Over the past couple of years, disco has re-emerged to soundtrack and reinvigorate not just New York's nightlife, but parties around the globe. There are folks like Prins Thomas and Todd Terje in Norway, the Idjut Boys and Quiet Village in England, Optimo and Betty Botox in Scotland, Pilooski and Joakim in Paris, and even some West Coasters getting in on the action. But one needn't look beyond the boroughs to note disco's renaissance. There may be no more Paradise Garage, no Body & Soul parties, and only intermittent instances of the hallowed Loft parties hosted by David Mancuso, but a new generation of DJs, producers, and record labels are keeping the flame. There's Morgan Geist and Daniel Wang, Rub-n-Tug, Escort, My Cousin Roy, the Real DJ Spun, Jacques Renault, Love Fingers, Mark E., the aforementioned Lee Douglas and Prince Language, and dozens of other aliases at work, while labels like DFA, Environ, Rong Music, Wurst, Golf Channel, Italians Do It Better, Editions Disco, Whatever We Want, and Black Disco are just a few of the imprints showcasing New York's nu-disco in a new century. Rather than attempt to chart symphonic strings and ludicrous sounds in glitzy studios (much less hearken back to Studio 54 megalomania), many of these producers and artists are instead paying homage to the musical form in its earliest incarnation, chopping up an extant song to make it dance-floor-friendly.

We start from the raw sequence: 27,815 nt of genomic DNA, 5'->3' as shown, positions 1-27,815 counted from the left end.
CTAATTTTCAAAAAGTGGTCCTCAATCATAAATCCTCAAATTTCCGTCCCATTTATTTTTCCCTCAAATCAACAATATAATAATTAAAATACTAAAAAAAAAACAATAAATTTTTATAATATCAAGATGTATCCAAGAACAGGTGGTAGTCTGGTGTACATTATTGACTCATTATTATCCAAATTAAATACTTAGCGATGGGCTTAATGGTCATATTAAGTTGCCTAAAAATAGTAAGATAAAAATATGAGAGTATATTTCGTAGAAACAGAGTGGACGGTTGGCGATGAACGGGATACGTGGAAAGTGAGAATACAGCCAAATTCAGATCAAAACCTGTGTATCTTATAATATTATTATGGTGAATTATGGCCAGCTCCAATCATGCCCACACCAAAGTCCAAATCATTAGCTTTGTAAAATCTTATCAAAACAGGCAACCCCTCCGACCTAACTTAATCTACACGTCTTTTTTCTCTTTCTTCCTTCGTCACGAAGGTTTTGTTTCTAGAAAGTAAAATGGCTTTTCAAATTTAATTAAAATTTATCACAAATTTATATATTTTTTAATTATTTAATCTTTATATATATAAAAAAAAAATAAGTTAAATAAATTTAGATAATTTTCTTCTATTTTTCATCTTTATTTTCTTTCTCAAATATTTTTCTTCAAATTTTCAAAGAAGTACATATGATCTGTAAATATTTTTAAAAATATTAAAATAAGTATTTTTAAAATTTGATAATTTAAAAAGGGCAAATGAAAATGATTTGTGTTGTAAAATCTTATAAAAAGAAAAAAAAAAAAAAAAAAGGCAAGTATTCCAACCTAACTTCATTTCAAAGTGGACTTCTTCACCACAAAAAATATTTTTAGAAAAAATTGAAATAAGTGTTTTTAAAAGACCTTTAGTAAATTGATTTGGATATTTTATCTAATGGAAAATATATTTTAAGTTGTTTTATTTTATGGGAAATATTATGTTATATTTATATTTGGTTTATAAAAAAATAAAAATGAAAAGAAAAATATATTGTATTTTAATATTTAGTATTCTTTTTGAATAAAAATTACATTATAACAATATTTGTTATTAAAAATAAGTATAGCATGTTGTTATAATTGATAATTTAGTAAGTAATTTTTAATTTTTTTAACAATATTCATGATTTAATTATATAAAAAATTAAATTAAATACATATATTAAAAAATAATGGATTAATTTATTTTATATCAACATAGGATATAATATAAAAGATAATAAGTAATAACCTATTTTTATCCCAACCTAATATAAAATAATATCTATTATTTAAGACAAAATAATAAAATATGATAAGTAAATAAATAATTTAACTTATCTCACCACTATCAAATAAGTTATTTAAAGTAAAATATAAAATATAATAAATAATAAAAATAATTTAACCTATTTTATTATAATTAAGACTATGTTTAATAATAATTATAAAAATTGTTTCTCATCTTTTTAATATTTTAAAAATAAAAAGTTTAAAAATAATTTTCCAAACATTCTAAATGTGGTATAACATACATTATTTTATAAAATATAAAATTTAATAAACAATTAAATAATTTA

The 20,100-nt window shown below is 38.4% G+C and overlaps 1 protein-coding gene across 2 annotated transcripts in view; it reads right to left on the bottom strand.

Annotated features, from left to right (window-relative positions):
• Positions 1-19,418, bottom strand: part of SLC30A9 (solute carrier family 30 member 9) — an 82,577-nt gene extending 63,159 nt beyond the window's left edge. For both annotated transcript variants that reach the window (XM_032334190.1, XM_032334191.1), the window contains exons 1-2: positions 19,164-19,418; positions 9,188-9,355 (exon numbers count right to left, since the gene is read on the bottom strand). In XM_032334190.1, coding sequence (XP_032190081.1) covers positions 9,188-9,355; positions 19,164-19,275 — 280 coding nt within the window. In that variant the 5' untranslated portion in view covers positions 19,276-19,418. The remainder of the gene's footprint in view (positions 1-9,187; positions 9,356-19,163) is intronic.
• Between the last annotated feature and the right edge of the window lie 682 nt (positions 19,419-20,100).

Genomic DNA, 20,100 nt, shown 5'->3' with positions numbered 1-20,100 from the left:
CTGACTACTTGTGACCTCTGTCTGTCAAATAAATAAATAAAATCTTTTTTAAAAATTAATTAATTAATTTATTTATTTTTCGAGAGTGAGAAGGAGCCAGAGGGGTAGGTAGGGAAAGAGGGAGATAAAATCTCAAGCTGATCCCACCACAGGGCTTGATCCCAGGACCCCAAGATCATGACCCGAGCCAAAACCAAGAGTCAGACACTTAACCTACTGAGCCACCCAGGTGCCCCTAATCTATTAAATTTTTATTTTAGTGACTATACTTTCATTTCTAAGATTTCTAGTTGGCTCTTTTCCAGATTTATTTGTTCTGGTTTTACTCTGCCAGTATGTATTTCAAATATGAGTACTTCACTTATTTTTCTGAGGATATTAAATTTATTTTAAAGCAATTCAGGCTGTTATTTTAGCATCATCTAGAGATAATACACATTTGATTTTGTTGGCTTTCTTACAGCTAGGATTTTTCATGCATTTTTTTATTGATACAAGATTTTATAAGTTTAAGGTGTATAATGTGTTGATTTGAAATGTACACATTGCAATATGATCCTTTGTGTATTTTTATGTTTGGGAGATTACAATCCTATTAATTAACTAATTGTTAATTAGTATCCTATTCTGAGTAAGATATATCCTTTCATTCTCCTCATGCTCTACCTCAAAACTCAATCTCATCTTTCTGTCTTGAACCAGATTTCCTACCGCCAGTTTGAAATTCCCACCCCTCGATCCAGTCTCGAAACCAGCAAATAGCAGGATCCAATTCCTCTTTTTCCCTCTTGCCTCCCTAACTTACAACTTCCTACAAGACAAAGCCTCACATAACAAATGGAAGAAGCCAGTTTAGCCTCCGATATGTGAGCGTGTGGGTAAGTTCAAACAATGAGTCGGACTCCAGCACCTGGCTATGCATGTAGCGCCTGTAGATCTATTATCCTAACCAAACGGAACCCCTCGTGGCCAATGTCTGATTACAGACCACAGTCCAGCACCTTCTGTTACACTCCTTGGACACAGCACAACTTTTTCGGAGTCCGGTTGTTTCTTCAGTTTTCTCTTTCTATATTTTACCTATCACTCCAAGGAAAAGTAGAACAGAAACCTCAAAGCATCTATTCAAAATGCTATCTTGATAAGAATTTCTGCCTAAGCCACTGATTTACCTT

"Edits created disco," explains Lee Douglas (née Doug Lee), citing folks like Tom Moulton, who famously took master tapes of Philly soul and funk songs and spliced the tape so as to extend the best parts. As Moulton recalls in the crucial tome Last Night a DJ Saved My Life, "I just thought it was a shame that the records weren't longer, so people could really start getting off." To make a nonstop 45-minute mix back then, Moulton would labor on the reels for upward of 80 hours. Such edit work set the template for all future mixers, remixers, and producers, be it Walter Gibbons, Larry Levan, and François K., or Chicago DJs like Ron Hardy and Frankie Knuckles, on through to the present.